Tetrapolitan Confession

The Tetrapolitan Confession (Latin: Confessio Tetrapolitana, German: Vierstädtebekenntnis), also called the Strasbourg Confession or Swabian Confession, was an early Protestant confession of faith drawn up by Martin Bucer and Wolfgang Capito and presented to the Emperor Charles V at the Diet of Augsburg on 9 July 1530 on behalf of the four south German cities of Konstanz, Lindau, Memmingen and Strasbourg. (The name "Tetrapolitan" means "of the four cities".) The confession was based on an early draft of the Augsburg Confession to which Bucer and Capito had secretly obtained access, but amended in the direction of Zwinglianism. Its purpose was to prevent a schism within Protestantism.[1][2] It is the first confession of the Reformed tradition.

Bucer and Capito were called to the Diet of Augsburg by the envoys of Strasbourg, who were aware that Philipp Melanchthon was working on a Saxon Confession that would represent the Lutheran position. The north Germans (Lutherans) and the south Germans and Swiss had been divided in opinion since 1524 on the subject of the Lord's Supper, with the Lutherans supporting sacramental union (the physical presence of Christ's body in the sacrament) and the Zwinglians memorialism (the sacrament as a spiritual memorial only). This division had reached is high point in the Marburg Colloquy between Zwingli and Luther in 1529.[3]

The original version of the confession contained the claim, probably authored by Capito, that "Christ the Lord is truly in the Supper and gives his true body truly to eat and his blood truly to drink, but especially to the spirit, through faith". The last clause was meant to express a Zwinglian emphasis on the spiritual nature of the sacrament. Even this was offensive to the Lutherans and at the insistence of Jakob Sturm and Matthis Pfarrer, the Strasbourg envoys, was watered down further.[3]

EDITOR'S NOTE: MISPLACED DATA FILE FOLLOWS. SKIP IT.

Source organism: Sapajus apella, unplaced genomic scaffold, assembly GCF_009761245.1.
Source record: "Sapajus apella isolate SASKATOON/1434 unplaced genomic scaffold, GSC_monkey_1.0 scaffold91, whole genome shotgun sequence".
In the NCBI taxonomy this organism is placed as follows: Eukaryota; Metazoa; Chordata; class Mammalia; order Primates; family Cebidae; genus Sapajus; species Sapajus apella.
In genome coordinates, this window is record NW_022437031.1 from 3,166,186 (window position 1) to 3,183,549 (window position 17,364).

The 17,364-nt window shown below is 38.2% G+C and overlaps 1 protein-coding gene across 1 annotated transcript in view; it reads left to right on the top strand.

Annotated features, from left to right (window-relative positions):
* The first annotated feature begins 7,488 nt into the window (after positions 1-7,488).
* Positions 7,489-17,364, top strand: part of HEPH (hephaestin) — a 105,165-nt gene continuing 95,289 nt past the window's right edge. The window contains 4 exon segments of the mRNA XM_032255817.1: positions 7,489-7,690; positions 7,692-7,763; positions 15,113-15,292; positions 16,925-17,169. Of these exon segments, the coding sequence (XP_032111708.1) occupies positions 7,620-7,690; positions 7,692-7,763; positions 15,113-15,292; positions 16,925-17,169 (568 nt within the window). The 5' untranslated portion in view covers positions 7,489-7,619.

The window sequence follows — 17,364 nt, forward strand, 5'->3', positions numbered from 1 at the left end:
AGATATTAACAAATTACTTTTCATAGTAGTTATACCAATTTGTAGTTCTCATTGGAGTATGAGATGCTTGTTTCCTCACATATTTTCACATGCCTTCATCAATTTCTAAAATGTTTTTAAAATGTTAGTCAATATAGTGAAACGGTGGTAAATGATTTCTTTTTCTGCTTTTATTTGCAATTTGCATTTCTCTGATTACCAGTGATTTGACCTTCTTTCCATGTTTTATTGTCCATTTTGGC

The confession consists of 23 chapters. The first chapter states that nothing should be taught except that which is explicitly stated in Scripture, a statement that is not found in the Augsburg Confession.

For political reasons, the confession was abandoned in practice within a year of its adoption, when the four cities joined the Schmalkaldic League. In 1536, the theologians of Strasbourg signed the Wittenberg Concord that brought the Lutheran and Reformed churches into alignment. Formally, the Tetrapolitan Confession remained the confession of Strasbourg until 1598. Girolamo Zanchi and Conrad Hubert both appealed to it, but after the 1560s it was regarded as little more than a generic statement of Protestantism.[3] Bucer, however, stayed true to his confession and recited it even on his deathbed.



  • Campbell, Gordon, ed. (2005) [2003]. "Tetrapolitan confession". The Oxford Dictionary of the Renaissance. Oxford University Press.CS1 maint: ref=harv (link)
  • Cross, F. L.; Livingstone, E. A., eds. (2009) [2005]. "Tetrapolitan Confession". The Oxford Dictionary of the Christian Church (3rd rev. ed.). Oxford University Press.CS1 maint: ref=harv (link)
  • Kittelson, James M. (2005) [1996]. "Tetrapolitan Confession". In Hans J. Hillebrand (ed.). The Oxford Encyclopedia of the Reformation. Oxford University Press.CS1 maint: ref=harv (link)

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